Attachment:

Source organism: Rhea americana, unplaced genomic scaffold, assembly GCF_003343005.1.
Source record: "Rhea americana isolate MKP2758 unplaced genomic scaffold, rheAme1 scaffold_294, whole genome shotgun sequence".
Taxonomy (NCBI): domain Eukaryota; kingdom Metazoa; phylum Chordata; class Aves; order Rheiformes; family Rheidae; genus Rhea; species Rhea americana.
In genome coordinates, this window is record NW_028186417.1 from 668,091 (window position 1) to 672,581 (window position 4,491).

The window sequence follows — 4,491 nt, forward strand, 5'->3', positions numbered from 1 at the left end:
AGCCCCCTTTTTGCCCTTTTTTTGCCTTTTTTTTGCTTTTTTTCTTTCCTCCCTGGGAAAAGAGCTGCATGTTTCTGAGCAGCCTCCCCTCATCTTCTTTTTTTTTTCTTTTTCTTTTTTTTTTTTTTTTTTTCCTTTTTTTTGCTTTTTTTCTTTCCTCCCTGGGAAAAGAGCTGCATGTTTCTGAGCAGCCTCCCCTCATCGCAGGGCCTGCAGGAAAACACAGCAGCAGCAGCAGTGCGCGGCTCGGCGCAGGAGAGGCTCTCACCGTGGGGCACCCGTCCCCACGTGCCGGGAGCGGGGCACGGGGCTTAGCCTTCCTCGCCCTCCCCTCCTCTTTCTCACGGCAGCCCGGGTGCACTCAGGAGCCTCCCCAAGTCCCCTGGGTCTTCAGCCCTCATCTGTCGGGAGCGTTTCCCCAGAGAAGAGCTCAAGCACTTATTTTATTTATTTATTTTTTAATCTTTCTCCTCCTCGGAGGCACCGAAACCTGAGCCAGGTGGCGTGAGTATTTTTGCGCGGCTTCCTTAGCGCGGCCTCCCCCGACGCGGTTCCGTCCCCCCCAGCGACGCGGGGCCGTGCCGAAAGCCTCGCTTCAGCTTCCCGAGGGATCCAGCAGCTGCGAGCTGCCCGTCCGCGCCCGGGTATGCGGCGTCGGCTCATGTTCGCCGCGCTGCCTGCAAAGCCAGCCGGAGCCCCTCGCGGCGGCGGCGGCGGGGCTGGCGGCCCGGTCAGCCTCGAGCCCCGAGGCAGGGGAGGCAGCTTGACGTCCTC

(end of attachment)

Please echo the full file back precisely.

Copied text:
Source organism: Rhea americana, unplaced genomic scaffold, assembly GCF_003343005.1.
Source record: "Rhea americana isolate MKP2758 unplaced genomic scaffold, rheAme1 scaffold_294, whole genome shotgun sequence".
Taxonomy (NCBI): domain Eukaryota; kingdom Metazoa; phylum Chordata; class Aves; order Rheiformes; family Rheidae; genus Rhea; species Rhea americana.
In genome coordinates, this window is record NW_028186417.1 from 668,091 (window position 1) to 672,581 (window position 4,491).

The window sequence follows — 4,491 nt, forward strand, 5'->3', positions numbered from 1 at the left end:
AGCCCCCTTTTTGCCCTTTTTTTGCCTTTTTTTTGCTTTTTTTCTTTCCTCCCTGGGAAAAGAGCTGCATGTTTCTGAGCAGCCTCCCCTCATCTTCTTTTTTTTTTCTTTTTCTTTTTTTTTTTTTTTTTTTCCTTTTTTTTGCTTTTTTTCTTTCCTCCCTGGGAAAAGAGCTGCATGTTTCTGAGCAGCCTCCCCTCATCGCAGGGCCTGCAGGAAAACACAGCAGCAGCAGCAGTGCGCGGCTCGGCGCAGGAGAGGCTCTCACCGTGGGGCACCCGTCCCCACGTGCCGGGAGCGGGGCACGGGGCTTAGCCTTCCTCGCCCTCCCCTCCTCTTTCTCACGGCAGCCCGGGTGCACTCAGGAGCCTCCCCAAGTCCCCTGGGTCTTCAGCCCTCATCTGTCGGGAGCGTTTCCCCAGAGAAGAGCTCAAGCACTTATTTTATTTATTTATTTTTTAATCTTTCTCCTCCTCGGAGGCACCGAAACCTGAGCCAGGTGGCGTGAGTATTTTTGCGCGGCTTCCTTAGCGCGGCCTCCCCCGACGCGGTTCCGTCCCCCCCAGCGACGCGGGGCCGTGCCGAAAGCCTCGCTTCAGCTTCCCGAGGGATCCAGCAGCTGCGAGCTGCCCGTCCGCGCCCGGGTATGCGGCGTCGGCTCATGTTCGCCGCGCTGCCTGCAAAGCCAGCCGGAGCCCCTCGCGGCGGCGGCGGCGGGGCTGGCGGCCCGGTCAGCCTCGAGCCCCGAGGCAGGGGAGGCAGCTTGACGTCCTC